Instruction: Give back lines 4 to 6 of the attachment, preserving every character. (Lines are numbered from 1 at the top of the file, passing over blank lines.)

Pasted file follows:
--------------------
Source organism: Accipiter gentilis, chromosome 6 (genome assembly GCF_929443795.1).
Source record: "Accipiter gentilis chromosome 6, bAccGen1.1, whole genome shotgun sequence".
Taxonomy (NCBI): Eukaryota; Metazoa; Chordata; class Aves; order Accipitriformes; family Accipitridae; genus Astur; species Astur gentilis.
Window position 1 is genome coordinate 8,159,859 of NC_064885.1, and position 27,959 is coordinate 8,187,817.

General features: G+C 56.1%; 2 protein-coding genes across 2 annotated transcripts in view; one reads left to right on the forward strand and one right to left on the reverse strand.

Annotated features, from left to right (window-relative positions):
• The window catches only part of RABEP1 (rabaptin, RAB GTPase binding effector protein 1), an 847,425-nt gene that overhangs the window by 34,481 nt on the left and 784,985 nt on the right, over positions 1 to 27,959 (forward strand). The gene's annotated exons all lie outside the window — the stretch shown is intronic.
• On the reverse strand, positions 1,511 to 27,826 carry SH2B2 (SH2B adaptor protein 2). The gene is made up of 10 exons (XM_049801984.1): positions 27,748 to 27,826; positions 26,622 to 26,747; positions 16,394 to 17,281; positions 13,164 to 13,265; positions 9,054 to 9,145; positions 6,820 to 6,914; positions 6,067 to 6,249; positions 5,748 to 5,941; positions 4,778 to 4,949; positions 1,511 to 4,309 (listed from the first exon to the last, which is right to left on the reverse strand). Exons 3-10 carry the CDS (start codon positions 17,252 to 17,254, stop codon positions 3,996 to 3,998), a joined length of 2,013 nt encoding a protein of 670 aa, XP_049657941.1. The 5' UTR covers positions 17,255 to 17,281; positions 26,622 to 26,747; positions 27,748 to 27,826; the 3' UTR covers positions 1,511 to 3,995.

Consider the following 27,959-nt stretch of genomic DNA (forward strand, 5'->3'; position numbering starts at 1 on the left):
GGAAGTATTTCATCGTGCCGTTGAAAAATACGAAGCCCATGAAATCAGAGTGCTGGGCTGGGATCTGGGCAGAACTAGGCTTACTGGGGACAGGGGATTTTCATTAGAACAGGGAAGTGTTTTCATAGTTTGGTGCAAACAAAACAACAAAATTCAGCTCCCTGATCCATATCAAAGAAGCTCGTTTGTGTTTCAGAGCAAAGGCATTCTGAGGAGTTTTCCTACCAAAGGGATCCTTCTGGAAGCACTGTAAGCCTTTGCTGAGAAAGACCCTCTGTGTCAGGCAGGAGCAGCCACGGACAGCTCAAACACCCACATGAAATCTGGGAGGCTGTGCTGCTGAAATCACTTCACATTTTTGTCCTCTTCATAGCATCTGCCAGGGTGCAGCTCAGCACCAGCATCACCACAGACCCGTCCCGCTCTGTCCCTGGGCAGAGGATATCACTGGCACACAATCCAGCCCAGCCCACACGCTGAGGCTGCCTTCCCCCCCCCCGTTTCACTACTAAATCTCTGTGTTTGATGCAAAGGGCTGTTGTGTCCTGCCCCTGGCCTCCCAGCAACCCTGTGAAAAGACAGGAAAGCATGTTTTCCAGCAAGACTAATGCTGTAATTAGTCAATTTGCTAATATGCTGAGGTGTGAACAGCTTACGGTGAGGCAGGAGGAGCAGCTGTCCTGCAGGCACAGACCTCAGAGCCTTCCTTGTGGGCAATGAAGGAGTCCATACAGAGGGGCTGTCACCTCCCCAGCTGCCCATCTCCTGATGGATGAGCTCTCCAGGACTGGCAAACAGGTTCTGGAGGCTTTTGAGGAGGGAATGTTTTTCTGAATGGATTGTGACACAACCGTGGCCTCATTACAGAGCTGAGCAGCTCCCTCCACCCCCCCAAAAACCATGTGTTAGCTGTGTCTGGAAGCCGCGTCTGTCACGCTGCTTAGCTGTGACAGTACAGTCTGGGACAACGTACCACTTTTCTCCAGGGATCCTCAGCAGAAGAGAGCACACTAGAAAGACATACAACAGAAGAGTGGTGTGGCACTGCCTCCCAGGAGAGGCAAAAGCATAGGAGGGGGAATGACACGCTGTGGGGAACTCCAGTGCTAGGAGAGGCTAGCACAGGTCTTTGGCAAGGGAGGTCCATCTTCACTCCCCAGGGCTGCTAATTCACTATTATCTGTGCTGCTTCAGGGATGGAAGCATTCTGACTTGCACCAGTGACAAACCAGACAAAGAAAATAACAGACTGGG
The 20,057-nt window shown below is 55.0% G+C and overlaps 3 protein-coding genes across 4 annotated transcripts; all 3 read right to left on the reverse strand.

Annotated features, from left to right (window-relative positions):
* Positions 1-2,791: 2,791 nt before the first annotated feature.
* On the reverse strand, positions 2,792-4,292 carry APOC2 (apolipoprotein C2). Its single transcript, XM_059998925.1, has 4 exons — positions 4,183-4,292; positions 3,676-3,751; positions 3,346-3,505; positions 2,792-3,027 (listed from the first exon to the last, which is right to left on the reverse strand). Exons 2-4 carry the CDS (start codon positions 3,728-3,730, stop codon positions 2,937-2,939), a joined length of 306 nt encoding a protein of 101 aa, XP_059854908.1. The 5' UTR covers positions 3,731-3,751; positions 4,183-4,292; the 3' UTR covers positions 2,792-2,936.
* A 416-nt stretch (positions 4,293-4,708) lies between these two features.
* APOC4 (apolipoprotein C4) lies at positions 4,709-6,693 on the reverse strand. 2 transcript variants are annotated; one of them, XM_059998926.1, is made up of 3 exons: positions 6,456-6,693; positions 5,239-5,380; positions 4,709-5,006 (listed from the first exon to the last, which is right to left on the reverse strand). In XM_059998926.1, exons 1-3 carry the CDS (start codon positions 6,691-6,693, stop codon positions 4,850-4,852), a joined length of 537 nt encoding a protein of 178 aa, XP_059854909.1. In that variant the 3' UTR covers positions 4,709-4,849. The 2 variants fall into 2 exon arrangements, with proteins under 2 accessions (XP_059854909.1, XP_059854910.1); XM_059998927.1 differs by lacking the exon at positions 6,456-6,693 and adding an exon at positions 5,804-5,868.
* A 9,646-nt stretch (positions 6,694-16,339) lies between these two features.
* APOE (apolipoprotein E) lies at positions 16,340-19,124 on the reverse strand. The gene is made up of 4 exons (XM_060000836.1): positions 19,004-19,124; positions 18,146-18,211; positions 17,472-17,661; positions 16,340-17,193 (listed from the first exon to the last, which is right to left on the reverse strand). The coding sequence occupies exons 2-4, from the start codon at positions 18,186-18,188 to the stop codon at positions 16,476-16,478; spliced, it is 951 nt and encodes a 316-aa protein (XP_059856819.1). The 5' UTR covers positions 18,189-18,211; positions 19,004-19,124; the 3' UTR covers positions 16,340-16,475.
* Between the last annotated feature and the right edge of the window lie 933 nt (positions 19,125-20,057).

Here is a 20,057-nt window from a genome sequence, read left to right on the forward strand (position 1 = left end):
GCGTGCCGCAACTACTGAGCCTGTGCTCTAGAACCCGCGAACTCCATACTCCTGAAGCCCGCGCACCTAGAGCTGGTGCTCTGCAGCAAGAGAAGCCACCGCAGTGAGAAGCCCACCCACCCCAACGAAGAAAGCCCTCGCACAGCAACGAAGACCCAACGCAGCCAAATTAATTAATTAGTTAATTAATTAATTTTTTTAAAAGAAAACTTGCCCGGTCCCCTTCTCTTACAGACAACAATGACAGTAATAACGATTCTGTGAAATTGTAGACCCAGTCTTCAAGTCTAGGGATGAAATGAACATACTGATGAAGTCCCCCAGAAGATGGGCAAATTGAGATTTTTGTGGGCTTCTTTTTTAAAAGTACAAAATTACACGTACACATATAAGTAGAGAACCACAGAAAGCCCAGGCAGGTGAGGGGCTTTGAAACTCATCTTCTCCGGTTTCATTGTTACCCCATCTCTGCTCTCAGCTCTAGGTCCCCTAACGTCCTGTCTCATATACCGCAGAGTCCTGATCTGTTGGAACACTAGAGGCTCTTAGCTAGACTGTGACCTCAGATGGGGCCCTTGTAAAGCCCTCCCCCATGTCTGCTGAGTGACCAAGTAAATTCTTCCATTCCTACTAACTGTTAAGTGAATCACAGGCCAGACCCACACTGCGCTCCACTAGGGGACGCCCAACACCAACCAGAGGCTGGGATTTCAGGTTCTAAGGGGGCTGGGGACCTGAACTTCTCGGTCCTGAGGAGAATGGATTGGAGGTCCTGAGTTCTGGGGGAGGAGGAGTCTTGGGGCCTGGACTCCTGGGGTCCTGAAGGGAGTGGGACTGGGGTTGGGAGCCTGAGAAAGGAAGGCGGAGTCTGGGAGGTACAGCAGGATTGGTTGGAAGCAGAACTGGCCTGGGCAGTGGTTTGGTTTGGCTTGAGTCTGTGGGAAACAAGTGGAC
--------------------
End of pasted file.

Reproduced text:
Window position 1 is genome coordinate 8,159,859 of NC_064885.1, and position 27,959 is coordinate 8,187,817.

General features: G+C 56.1%; 2 protein-coding genes across 2 annotated transcripts in view; one reads left to right on the forward strand and one right to left on the reverse strand.

Annotated features, from left to right (window-relative positions):